O.C. neighborhood ordered to take down Christmas lights

Christmas lights stretch across a street in Wagon Wheel, a hillside community in south Orange County.
Christmas lights stretch across a street in Wagon Wheel, a hillside community in south Orange County.
(Gary Friedman / Los Angeles Times)

The strands of Christmas lights strung across a suburban Orange County street were meant to unite neighbors during the holidays. Instead, the brightly colored decorations have left them entangled in red tape.

The canopy of lights that bring a festive glow to a Wagon Wheel neighborhood when the sun goes down are an “unpermitted encroachment” in the eyes on county officials, who’ve ordered them removed.

But residents in the subdivision tucked in the foothills of Trabuco Canyon said they have no plans to take down the lights that zigzag above the street -- despite warnings that they could be fined or even prosecuted if they fail to remove the display by nightfall Wednesday.


“They’re going to cut that?” asked resident Dannielle Jubb, waving toward the aerial decorations. “This is America.”

As residents chatted on the sidewalks and children darted across the manicured lawns Monday night, some wondered why their block had suddenly become the focus of county scrutiny. “Like, really?” said Christy Gruner as a decorated palm tree glowed on the lawn behind her. “It’s just lights, people.”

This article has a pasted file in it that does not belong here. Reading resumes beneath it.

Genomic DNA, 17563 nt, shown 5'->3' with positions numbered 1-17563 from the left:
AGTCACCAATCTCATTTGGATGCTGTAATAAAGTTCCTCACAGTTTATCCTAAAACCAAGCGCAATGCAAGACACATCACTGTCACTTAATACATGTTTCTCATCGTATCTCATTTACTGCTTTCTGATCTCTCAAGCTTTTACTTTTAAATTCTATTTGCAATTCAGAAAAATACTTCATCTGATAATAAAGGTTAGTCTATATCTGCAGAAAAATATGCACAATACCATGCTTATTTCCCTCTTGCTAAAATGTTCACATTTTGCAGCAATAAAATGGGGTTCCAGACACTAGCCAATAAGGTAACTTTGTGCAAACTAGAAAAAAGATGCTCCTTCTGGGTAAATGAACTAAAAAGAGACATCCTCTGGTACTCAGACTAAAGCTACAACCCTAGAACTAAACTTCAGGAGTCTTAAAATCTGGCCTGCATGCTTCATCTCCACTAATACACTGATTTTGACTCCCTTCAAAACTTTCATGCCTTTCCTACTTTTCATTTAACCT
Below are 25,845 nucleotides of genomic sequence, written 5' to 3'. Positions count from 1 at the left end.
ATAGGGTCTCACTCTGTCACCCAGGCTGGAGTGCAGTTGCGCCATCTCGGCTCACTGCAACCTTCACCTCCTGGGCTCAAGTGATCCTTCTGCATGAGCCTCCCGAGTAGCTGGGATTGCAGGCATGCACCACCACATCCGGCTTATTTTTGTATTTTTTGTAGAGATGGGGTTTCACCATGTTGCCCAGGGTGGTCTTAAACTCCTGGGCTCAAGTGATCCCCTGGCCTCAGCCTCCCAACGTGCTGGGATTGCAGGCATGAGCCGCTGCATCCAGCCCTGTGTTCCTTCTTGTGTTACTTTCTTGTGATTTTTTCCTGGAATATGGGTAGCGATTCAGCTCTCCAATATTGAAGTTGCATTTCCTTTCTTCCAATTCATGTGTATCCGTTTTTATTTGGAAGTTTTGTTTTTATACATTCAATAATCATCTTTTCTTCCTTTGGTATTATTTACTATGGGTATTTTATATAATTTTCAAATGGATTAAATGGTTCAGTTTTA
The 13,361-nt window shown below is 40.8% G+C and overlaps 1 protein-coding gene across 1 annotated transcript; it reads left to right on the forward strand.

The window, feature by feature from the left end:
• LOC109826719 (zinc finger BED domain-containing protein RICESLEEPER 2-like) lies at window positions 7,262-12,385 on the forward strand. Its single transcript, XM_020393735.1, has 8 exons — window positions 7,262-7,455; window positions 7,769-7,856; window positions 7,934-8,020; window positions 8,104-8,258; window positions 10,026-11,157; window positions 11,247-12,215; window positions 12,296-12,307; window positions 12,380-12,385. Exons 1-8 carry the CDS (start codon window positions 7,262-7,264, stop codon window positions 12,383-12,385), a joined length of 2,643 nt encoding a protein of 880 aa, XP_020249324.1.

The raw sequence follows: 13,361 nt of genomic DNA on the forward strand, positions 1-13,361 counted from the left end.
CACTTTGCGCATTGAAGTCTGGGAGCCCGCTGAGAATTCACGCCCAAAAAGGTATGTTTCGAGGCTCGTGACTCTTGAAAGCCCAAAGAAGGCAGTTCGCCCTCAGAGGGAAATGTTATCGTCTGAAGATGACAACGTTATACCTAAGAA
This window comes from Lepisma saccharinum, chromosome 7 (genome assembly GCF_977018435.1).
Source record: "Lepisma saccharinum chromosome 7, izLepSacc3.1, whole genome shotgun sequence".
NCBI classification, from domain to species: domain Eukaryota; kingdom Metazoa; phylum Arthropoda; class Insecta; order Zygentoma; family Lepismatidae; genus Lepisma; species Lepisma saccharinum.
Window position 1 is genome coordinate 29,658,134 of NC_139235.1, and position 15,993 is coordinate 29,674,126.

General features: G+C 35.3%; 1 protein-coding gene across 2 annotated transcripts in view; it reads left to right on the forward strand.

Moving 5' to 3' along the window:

County officials said it is far more complicated than that, however. The strands of lights that stretch across the streets from home to home are a potential fire hazard and could make it difficult for emergency vehicles to navigate the quiet community.

“We don’t have issues with any of the other lights,” said Nadia Haidar, a county spokeswoman. “We fully support that.”

However, since giving residents notices that the lights must come down -- and drawing the outrage of the community -- the county has offered to work with residents on getting a permit for the street decorations. Officials said they would consider extending the Wednesday deadline and waiving permit fees.

But even that gesture has become tangled.

“It would be unrealistic to have 34 different homeowners come and apply for a permit,” Haidar said. “It would be more ideal if the homeowners’ association came to the table and offered themselves as the single permittee.”

That may not happen since the association’s board of directors isn’t scheduled to meet again until next year, said board President Jason DeMond.

“We want the holiday spirit,” DeMond said. But “the association has zero involvement.”


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